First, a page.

A Taste of Wexford
Georgina Campbell savours the delicious treats that Wexford’s fertile land offers and champions some of the region’s culinary gems
A favourite holiday destination for Irish families, Wexford is blessed with a benign climate and can boast Ireland’s sunniest coastline, lush river valleys and fertile farmland. While Wicklow may claim the title ‘Garden of Ireland’, the kitchen garden – and, especially, the fruit garden – is seen at its best in Wexford, which is most famous for its soft fruit production. In summer, roadside stalls all over the country tempt passers-by with ‘Wexford strawberries’, and the abundant supply of quality produce has inspired entrepreneurs in the region to specialise in fruit products too, accompanied by good baking, a legacy of the area’s long history of grain production and milling.
With ports like Kilmore Quay and Duncannon supplying fresh fish and shellfish daily, seafood is in great demand at pubs and restaurants along the coast, and both sea angling and river fishing are a big attraction to visitors. But meats get their fair share of the limelight too, with Slaney Valley lamb, for example, proudly featured on menus throughout Ireland, and some top quality pork products now earning a national reputation. Dairy products, including artisan ice-creams, are equally successful and you’ll also find some of Ireland’s finest and longest established farmhouse cheeses here, notably the Carrigbyrne range, produced on one of the country’s most environmentally-friendly farms.
Historical and food-related places of interest are exceptionally wide ranging in Wexford and there is plenty to keep you here longer than you thought, with highlights including the Dunbrody Famine Ship and the Irish Agricultural Museum at Johnstown Castle & Gardens as well as the unusual thatched windmill, Colclough Walled Garden, and Kilmore Quay. Annual events of note include the Wexford Food & Wine Festival www.wexfordfoodfestival.ie and Kilmore Quay Seafood Festival (www.kilmorequayseafoodfestival.com).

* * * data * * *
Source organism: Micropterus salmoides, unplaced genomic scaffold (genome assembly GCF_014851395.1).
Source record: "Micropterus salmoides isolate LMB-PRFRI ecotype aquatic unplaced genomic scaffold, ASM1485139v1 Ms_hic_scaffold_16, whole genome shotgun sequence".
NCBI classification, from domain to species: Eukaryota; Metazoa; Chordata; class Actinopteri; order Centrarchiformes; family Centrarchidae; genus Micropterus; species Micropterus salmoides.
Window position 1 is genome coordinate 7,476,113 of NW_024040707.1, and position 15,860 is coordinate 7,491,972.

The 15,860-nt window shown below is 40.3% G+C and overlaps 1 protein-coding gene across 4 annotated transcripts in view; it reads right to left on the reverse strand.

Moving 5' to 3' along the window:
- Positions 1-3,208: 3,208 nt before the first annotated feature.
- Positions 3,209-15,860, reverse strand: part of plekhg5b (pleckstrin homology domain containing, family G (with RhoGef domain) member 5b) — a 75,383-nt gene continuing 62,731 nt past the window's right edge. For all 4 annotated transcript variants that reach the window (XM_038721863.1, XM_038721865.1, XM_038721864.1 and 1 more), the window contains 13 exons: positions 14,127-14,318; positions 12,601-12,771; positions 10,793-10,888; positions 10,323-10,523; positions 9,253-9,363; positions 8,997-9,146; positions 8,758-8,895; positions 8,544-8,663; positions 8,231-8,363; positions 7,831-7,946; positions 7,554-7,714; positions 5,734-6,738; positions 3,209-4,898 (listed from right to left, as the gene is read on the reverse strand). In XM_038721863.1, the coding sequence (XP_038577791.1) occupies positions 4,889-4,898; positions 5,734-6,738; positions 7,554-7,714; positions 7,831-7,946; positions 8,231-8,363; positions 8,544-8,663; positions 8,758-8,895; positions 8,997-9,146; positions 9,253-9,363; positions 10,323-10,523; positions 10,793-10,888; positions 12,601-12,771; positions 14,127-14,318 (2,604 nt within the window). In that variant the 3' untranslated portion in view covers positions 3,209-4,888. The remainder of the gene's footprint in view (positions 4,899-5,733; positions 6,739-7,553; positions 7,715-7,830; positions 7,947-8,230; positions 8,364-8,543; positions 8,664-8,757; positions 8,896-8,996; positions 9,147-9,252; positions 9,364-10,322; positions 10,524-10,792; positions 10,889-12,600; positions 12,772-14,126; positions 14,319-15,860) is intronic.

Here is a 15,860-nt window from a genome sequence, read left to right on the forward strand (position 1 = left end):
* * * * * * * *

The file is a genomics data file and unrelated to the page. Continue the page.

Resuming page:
(www.killianecastle.com) Perfect for stressed townies, Kathleen and Jack Mernagh’s magical farm B&B is ideal for those with children in tow – a real castle, a seventeenth century house to stay in, and lots to do.
6 Glena Terrace, Spawell Road
In a beautiful Victorian terrace house offering every comfort and memorable breakfasts, Seamus and Kay McMenamin’s legendary B&B has wowed lucky visitors for many years.
(www.thearchways.ie) Seasonal, local and home produced is the ethos at Eileen and chef Chris Hadlington’s smart modern B&B. Dinner is a real treat: Chris’s own rare breed pork may well be on the menu. Great food and genuine hospitality – one to seek out.
(www.rathaspeckmanor.ie) Surrounded by parkland and a Par 3 golf course, Betty O’Kennedy-Cuddihy’s warm and welcoming Georgian home offers very pleasing accommodation and local produce for breakfast – plus Betty’s personal dinner recommendations.
Kilmokea House & Gardens
(www.kilmokea.com) Especially appealing in early summer, Mark and Emma Hewlett’s peaceful and relaxing late Georgian country house offers home produce in the Pink Teacup Café (daytime) and the Peacock Dining Room.
(www.ballinkeele.ie) Although grand – this handsome listed building is set in 350 acres of parkland, game-filled woods and farmland – the Maher family home has a hospitable and down-to-earth atmosphere, and Margaret is a keen Euro-Toques cook.
Woodlands Country B&B
(www.woodlandscountryhouse.com) Easy to find yet secluded, John and Philomena O’Sullivan’s charming creeper-clad midnineteenth country house offers woodlands, a river, even a small lake – also big log fires, antiques and good food.
(www.glendinehouse.com) Comfortable, hospitable and reasonably priced, Ann and Tom Crosbie’s large nineteenth century farmhouse enjoys magnificent views across the Suir estuary; with sandy beaches nearby, an enclosed playground and great breakfasts, it’s ideal for a family holiday.
Kevin Dundon, Dunbrody House & Cookery School.